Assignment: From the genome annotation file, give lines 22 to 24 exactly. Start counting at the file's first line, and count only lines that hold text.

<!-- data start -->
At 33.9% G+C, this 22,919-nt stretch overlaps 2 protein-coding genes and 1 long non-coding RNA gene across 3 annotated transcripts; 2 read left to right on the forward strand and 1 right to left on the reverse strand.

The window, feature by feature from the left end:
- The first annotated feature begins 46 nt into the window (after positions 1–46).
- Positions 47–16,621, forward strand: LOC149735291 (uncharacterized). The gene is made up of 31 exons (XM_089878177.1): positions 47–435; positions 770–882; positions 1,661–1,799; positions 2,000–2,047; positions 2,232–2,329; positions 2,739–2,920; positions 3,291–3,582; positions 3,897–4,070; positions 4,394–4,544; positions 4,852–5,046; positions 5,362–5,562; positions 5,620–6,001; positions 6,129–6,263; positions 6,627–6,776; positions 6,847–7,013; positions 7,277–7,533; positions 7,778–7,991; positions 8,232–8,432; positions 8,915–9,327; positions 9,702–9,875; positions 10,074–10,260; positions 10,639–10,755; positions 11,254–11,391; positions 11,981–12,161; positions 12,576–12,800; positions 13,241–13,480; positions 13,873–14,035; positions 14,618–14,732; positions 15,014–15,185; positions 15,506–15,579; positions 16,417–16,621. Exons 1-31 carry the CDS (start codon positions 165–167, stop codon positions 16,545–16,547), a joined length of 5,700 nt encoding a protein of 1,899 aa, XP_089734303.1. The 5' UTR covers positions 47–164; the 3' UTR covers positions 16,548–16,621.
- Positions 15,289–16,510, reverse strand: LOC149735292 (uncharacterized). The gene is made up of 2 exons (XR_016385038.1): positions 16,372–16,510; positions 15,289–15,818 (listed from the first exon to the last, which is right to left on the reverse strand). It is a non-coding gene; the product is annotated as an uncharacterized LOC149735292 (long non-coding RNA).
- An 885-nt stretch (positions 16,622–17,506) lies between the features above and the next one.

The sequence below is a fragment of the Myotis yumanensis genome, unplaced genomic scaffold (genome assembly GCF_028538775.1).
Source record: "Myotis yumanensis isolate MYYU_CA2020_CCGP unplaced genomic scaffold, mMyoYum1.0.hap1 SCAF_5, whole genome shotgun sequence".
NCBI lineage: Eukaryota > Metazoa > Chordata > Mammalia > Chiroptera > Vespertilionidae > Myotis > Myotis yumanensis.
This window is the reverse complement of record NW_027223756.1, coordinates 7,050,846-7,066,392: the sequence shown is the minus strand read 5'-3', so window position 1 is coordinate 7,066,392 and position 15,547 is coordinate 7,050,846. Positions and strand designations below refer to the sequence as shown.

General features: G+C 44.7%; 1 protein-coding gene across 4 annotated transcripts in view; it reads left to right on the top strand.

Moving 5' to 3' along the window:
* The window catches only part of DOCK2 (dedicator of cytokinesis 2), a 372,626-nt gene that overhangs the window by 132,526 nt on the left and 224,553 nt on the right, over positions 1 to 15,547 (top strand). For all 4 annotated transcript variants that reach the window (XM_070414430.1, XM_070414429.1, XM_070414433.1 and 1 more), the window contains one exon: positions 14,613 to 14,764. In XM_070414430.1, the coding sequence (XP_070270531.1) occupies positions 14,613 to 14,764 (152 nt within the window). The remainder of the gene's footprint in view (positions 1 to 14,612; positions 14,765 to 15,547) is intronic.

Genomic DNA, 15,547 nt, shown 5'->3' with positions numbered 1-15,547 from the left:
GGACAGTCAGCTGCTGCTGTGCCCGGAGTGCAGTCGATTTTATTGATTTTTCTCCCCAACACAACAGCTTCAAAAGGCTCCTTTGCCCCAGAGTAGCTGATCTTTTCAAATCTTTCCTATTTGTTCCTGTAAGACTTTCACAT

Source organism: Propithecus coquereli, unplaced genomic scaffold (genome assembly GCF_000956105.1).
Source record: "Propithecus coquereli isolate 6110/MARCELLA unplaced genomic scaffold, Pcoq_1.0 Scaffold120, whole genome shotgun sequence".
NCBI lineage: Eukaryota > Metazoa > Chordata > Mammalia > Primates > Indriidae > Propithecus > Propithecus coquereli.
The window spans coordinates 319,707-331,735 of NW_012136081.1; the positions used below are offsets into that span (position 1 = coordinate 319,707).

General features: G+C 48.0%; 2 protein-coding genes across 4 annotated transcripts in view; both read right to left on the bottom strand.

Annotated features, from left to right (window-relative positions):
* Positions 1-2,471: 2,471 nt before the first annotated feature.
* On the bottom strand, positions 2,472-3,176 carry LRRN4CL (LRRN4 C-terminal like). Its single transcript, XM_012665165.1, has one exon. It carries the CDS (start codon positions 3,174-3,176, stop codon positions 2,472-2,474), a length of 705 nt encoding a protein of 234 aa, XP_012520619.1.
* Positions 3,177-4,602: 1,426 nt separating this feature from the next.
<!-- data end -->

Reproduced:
* Positions 1-2,471: 2,471 nt before the first annotated feature.
* On the bottom strand, positions 2,472-3,176 carry LRRN4CL (LRRN4 C-terminal like). Its single transcript, XM_012665165.1, has one exon. It carries the CDS (start codon positions 3,174-3,176, stop codon positions 2,472-2,474), a length of 705 nt encoding a protein of 234 aa, XP_012520619.1.
* Positions 3,177-4,602: 1,426 nt separating this feature from the next.